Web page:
Star reign down on you.

A lot of time and effort can go into prepping your game, and a lot of advice is given on where to draw inspiration from or how to come up with original ideas. How can I make X encounter the coolest thing ever, the most original setting? The most out-of-nowhere plot twist? How can I become an endless font of creativity and originality?

Don’t be original, be fun.


The answer to that is simple, you don’t. Theirs an old adage that goes something like “Good authors cite their sources, great authors don’t.” While that might be a bit of an exaggeration, there is no reason why you as a GM can’t blatantly steal from anything that inspires you. We are running a game here not trying to produce an indie art house film. If your players have a great time playing in the most unoriginal and blatantly ripped off setting ever and they are none the wiser, then why make all that hard work for yourself? Even if I believed Intellectual Property was a real thing (I don’t, if you wanna fight me on it go ahead.), it doesn’t matter because we running an RPG, not making a product for consumption. Unless you actually ARE making something intended to be a which case…be careful?

This comes with a few caveats, the main one being you should know what types of content your players consume and what things are in popular culture. You should have an idea of this because if your plan is to borrow ideas from some super weird anime you are into and your players are into as well, you will look like a buffoon if you try to pass it off like some super-creative twist you invented. Of course in one of my previous posts I advocated using common tropes or touchstones to help paint an image and that can still be done to great effect, if you are up front about it. “I’m imagining this city a lot like the one in Blade Runner, but in a much colder climate and slightly less dingy” is kind of what you should be going for with that one. When the creativity comes natural then use it, don’t get hung up on being original because most of the time your players will not even notice or suspect it.

Give it the ol’ Ben and Jerry treatment.


Another technique is simply re-flavoring common tropes or scenarios into a different setting or genre. Take Mt.Doom in the Lord of the Rings and use it as a hook for your science fiction adventure. Take the plot from a Star Trek episode and use it as a seed in your fantasy sandbox. If you just think a bit to translate everything appropriately from one setting/genre to the next you’ll be fine. This works because almost all stories are structurally the same at their cores. See This reddit post about Joseph Campelling your campaign.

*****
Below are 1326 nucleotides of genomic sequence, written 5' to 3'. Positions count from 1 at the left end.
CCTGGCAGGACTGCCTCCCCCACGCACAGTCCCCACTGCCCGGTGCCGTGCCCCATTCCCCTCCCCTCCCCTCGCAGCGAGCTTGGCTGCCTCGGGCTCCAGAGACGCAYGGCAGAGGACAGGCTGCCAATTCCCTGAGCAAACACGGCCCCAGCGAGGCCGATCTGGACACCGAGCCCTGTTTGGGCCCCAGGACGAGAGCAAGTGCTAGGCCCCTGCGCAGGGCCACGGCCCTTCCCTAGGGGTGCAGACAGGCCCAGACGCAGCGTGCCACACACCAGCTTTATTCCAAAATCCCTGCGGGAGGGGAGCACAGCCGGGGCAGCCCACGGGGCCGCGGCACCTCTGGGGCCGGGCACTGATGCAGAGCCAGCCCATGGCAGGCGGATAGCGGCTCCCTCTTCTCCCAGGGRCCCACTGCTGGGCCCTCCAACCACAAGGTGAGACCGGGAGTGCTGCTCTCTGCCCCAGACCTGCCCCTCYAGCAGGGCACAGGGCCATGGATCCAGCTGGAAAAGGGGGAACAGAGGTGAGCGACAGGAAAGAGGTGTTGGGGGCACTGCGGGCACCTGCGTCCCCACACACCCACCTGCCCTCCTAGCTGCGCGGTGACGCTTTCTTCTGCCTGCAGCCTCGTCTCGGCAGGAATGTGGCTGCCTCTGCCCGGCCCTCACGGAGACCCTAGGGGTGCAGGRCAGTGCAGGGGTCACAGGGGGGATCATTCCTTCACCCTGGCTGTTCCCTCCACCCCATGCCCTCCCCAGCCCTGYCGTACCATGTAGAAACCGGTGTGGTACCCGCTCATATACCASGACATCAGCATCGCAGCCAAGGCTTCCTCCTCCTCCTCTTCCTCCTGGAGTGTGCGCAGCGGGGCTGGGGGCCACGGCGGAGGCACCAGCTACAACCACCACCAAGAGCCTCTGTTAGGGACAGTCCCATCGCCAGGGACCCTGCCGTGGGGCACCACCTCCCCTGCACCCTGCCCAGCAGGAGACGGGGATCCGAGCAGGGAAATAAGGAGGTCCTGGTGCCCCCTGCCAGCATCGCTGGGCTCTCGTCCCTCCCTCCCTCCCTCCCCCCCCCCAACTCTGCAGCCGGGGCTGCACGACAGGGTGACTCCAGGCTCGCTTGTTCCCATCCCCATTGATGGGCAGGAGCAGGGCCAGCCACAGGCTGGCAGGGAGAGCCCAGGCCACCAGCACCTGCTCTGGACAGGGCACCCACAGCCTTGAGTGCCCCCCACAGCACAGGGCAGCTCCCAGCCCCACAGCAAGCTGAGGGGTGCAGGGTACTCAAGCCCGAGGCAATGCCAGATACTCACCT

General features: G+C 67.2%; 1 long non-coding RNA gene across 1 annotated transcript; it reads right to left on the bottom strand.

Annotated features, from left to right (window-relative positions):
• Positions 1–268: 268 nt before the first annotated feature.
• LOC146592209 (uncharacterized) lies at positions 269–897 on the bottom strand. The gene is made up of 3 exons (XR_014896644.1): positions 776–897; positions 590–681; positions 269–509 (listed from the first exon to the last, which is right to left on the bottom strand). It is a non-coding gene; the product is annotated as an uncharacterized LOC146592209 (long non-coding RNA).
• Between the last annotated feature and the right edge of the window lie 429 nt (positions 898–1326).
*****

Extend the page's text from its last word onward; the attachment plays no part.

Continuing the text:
It’s also fun to simply take parts from fiction you enjoy and mash them together into a collage. What would normally be a quaint fantasy hook can be given some spice by mashing in ideas from science fiction or trans-humanism (especially this one!). Essentially this idea boils down to “Familiar thing everyone knows but with a..twist!”

Not in Rivers, but in Drops


I won’t pretend to know how other peoples creativity works but for me it is rarely a constant flow of ideas. I rarely spend hours and hours sitting and writing or thinking up ideas. They come up in my head randomly, when I’m working, driving, exercising. I’ll get ideas for my fantasy campaign when I’m supposed to be prepping for my sci-fi one, and vice versa. Inspiration AND preparation for your games should be happening constantly. See something cool or get a weird idea? Put in in a list of random ideas, for now or later. See a cool movie recently? Write it down. Get inspired by a song you heard? Write that shit down. Prepping games for me is -actually- fun, it never feels like a chore and part of the reason is that I’m always doing it. If you can compulsively check your twitter feed, you can spend 5 seconds writing something down on your phone. Google Drive is great for this.

It should never feel like work. If it does you might be overthinking your prep too much, or not prepping in the way that’s best for you or simply not prepping economically. A lot of these strategies are most useful for coming up with something on the fly, especially the re-flavoring technique. Trying to come up with some truly original concept is hard enough in itself, trying to do it on the fly is near impossible and I’ve had some training in the subject.

In Summary

  • Steal ideas, screw being “original”
  • Re-flavor those ideas you like into different genres or settings to mask their origin
  • Add small twists to familiar tropes
  • Always be prepping


Metal of the band ever. If you think differently you’re just wrong.


Star reign down on you.

Liches aint shit but woes and tricks.

Metal of the Day is actually metal.

Today’s topic is about liches. You know, those fun undead guys who performed some ritual and damned themselves to eternal unlife in search of a goal. Probably to learn the truths of the multiverse, or to get revenge. For starers here’s how Wikipedia defines a lich.

“In fantasy fiction, a lich (/ˈlɪtʃ/;[1] cognate to Dutch lijk, German Leiche, Norse lík and Swedish lik all meaning “corpse”) is a type of undead creature. Often such a creature is the result of a transformation, as a powerful magician or king striving for eternal life uses spells or rituals to bind his intellect to his phylactery and thereby achieve a form of immortality. Liches are depicted as being clearly cadaverous, bodies desiccated or completely skeletal. Liches are often depicted as holding power over hordes of lesser undead creatures, using them as soldiers and servants.”